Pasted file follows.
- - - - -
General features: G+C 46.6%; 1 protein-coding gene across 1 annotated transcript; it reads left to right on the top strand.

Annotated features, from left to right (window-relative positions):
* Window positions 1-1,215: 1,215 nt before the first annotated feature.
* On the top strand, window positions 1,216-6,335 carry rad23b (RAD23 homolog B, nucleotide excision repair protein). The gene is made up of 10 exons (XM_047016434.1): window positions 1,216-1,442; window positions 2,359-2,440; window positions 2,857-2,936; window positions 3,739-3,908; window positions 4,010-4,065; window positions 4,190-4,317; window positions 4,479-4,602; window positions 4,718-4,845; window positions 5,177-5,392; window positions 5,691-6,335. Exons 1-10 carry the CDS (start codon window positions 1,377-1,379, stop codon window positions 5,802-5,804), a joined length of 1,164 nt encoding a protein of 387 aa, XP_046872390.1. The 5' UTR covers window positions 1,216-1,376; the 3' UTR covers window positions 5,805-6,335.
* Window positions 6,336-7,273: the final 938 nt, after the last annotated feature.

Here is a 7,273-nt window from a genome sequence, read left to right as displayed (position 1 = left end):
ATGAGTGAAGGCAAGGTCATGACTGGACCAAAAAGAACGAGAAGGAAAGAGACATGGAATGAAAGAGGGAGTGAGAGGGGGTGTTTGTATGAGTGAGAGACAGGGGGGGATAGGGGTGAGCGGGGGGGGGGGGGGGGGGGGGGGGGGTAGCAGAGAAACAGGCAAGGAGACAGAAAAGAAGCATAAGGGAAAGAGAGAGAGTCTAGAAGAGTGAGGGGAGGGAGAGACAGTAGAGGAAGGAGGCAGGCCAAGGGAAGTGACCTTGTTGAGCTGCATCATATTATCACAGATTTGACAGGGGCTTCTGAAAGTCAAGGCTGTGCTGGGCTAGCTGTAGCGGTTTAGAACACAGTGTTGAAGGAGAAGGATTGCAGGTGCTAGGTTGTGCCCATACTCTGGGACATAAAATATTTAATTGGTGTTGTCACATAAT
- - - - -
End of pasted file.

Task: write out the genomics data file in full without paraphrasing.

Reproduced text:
General features: G+C 46.6%; 1 protein-coding gene across 1 annotated transcript; it reads left to right on the top strand.

Annotated features, from left to right (window-relative positions):
* Window positions 1-1,215: 1,215 nt before the first annotated feature.
* On the top strand, window positions 1,216-6,335 carry rad23b (RAD23 homolog B, nucleotide excision repair protein). The gene is made up of 10 exons (XM_047016434.1): window positions 1,216-1,442; window positions 2,359-2,440; window positions 2,857-2,936; window positions 3,739-3,908; window positions 4,010-4,065; window positions 4,190-4,317; window positions 4,479-4,602; window positions 4,718-4,845; window positions 5,177-5,392; window positions 5,691-6,335. Exons 1-10 carry the CDS (start codon window positions 1,377-1,379, stop codon window positions 5,802-5,804), a joined length of 1,164 nt encoding a protein of 387 aa, XP_046872390.1. The 5' UTR covers window positions 1,216-1,376; the 3' UTR covers window positions 5,805-6,335.
* Window positions 6,336-7,273: the final 938 nt, after the last annotated feature.

Here is a 7,273-nt window from a genome sequence, read left to right as displayed (position 1 = left end):
ATGAGTGAAGGCAAGGTCATGACTGGACCAAAAAGAACGAGAAGGAAAGAGACATGGAATGAAAGAGGGAGTGAGAGGGGGTGTTTGTATGAGTGAGAGACAGGGGGGGATAGGGGTGAGCGGGGGGGGGGGGGGGGGGGGGGGGGGTAGCAGAGAAACAGGCAAGGAGACAGAAAAGAAGCATAAGGGAAAGAGAGAGAGTCTAGAAGAGTGAGGGGAGGGAGAGACAGTAGAGGAAGGAGGCAGGCCAAGGGAAGTGACCTTGTTGAGCTGCATCATATTATCACAGATTTGACAGGGGCTTCTGAAAGTCAAGGCTGTGCTGGGCTAGCTGTAGCGGTTTAGAACACAGTGTTGAAGGAGAAGGATTGCAGGTGCTAGGTTGTGCCCATACTCTGGGACATAAAATATTTAATTGGTGTTGTCACATAAT